Klezmer trombonist Rachel Lemisch and Jason Rosenblatt perform from their home in Montreal. She comes from a family of klezmorim that goes back generations, and he is one of the world’s leading performers of klezmer on diatonic harmonica.

East Meets West Revisited looks back to the 1980s, a time in contemporary Yiddish culture when artists from eastern Europe and the former Soviet Union reconnected with their counterparts in North America and western Europe. The concert features Michael Alpert (USA/Scotland), Efim Chorny and Suzanna Ghergus (Moldova), Sasha Lurje (Germany/Latvia), and the Strauss Warschauer Duo (USA).

Workshop and Class Highlights

Klezmer 101 Yoni Kaston and Ariane Morin teach the basic klezmer genres and explain modes and harmonies, and students will learn tunes in a play-along session.

Klezmexperimental Ensemble In this experimental music workshop, led by Dan Blacksberg and Frank London, for intermediate and advanced students, participants will explore creating pieces with no set tempo and try out different kinds of musical layerings, while they push the limits of what kind of music they can make live.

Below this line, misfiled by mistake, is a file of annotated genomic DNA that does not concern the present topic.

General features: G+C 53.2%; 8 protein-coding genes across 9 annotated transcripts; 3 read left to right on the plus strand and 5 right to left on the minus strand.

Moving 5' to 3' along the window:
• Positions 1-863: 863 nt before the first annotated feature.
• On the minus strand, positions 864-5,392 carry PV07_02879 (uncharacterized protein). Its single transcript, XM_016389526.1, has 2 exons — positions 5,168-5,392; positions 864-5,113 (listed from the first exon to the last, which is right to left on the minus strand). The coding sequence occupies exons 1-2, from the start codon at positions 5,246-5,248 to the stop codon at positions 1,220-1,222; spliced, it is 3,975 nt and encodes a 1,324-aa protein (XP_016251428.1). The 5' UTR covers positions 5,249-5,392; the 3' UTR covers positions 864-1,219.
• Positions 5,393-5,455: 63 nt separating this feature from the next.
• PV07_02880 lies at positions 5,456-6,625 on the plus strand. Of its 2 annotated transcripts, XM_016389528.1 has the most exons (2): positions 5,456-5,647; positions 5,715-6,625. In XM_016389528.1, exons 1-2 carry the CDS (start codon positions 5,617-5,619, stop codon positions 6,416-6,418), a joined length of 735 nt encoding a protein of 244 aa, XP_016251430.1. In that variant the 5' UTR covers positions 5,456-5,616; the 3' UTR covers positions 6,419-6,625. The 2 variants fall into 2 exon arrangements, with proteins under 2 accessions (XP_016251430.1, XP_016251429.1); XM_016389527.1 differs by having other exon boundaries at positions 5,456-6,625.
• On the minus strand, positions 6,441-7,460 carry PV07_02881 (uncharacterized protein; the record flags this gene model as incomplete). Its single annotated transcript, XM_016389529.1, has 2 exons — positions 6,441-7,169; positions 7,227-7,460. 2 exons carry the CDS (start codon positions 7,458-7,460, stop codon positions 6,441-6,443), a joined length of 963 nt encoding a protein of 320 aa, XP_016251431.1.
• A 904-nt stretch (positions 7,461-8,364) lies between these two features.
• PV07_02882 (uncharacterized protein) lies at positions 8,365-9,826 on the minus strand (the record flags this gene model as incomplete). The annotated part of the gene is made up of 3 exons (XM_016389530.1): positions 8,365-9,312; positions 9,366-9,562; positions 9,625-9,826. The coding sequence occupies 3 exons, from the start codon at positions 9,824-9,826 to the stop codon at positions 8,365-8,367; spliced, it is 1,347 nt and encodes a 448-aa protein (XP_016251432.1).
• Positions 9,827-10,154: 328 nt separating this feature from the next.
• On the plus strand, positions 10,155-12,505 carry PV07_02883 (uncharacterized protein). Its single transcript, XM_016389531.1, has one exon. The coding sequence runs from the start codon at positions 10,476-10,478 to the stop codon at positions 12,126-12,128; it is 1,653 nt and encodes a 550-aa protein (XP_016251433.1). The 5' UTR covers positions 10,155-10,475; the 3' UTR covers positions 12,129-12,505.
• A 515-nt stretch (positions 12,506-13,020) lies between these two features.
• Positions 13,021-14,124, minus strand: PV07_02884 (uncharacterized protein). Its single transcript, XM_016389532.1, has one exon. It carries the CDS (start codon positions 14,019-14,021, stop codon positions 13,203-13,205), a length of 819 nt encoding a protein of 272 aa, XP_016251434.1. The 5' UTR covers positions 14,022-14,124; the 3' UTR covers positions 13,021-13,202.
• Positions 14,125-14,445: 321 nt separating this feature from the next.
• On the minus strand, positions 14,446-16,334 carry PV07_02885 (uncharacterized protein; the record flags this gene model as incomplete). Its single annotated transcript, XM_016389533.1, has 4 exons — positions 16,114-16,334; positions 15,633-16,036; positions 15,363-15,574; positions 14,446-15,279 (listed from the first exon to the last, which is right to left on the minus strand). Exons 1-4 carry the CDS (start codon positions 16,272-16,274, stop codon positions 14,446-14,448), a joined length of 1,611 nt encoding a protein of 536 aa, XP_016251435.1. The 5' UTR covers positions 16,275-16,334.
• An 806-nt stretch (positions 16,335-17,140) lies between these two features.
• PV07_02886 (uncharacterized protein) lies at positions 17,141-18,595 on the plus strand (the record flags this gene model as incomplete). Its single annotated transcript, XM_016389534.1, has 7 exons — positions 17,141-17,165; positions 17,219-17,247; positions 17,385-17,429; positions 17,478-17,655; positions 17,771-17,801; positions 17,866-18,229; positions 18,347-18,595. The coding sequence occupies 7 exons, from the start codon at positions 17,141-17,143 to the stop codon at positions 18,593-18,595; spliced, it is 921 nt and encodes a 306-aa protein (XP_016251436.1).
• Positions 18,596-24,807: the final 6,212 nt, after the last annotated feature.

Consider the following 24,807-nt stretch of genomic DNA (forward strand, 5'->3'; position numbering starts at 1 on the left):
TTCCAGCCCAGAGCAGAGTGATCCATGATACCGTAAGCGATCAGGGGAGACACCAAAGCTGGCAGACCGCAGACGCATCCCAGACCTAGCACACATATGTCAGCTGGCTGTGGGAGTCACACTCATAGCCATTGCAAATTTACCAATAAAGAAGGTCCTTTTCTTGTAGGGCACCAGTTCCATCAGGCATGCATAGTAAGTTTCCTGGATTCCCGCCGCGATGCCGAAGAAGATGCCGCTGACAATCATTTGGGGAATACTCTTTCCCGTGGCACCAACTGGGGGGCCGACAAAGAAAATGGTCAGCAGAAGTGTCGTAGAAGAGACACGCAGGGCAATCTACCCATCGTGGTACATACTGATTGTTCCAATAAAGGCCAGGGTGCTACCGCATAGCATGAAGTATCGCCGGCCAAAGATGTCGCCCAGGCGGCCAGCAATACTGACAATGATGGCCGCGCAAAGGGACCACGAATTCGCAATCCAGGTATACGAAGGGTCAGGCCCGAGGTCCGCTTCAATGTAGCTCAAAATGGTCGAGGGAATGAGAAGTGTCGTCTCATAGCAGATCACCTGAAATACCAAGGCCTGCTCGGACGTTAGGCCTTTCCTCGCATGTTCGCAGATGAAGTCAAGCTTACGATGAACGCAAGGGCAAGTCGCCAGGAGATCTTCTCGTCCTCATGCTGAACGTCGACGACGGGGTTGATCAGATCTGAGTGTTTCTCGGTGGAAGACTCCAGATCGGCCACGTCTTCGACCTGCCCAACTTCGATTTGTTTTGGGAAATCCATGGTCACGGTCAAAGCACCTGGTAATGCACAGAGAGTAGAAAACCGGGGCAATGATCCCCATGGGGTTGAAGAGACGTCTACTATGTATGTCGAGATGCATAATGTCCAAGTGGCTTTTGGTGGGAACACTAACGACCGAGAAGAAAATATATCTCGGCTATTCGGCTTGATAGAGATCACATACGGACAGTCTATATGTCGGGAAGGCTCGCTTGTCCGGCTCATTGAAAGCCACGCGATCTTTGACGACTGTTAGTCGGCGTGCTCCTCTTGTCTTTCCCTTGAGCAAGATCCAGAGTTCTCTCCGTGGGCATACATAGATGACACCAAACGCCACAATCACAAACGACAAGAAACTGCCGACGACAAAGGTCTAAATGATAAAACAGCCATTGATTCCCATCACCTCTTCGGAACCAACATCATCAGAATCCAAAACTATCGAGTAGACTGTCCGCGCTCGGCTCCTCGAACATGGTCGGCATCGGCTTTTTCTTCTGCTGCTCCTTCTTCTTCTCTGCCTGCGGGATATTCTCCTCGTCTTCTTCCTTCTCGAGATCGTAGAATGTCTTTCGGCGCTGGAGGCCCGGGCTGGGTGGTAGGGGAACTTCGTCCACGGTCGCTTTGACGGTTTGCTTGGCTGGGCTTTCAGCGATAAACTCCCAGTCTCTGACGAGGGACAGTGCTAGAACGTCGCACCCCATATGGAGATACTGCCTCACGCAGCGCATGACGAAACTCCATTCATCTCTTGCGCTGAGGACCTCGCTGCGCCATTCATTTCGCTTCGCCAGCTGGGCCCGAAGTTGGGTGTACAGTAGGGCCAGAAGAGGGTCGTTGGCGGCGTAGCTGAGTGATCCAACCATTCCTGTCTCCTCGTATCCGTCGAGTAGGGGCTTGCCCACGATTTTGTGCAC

Alternative Voice Techniques for Folk Singing Yiddish singer extraordinaire Sasha Lurje will help vocalists learn how to control their voices and use them as instruments. The class is open to both experienced singers and people searching for their voices.

The Beauty in Ugly Stuffed Vegetables – One thing that nearly every Jewish community – from Romania and Poland to Syria, Morocco and India – has in common is an affection for stuffed vegetables, the culinary technique that transforms a bit of meat or starch into a soulful and seductive centrepiece. Leah Koenig, the author of The Jewish Cookbook and Modern Jewish Cooking, explores the cultural particularities of this universal Jewish food. Recipes will be provided in advance of the class for anyone wanting to cook along.Dancing

Together Apart Avia Moore and Magdalena Hutter will lead participants in exploring Yiddish dance in relationship with the screens that are currently so central to our lives. They will explore concepts such as space, tempo, shape and gesture through Yiddish dance and ScreenDance. They will then send participants out into the world to record their own movement explorations, starting with a zhok (Yiddish dance) step.


For more information, visit http://klezkanada.org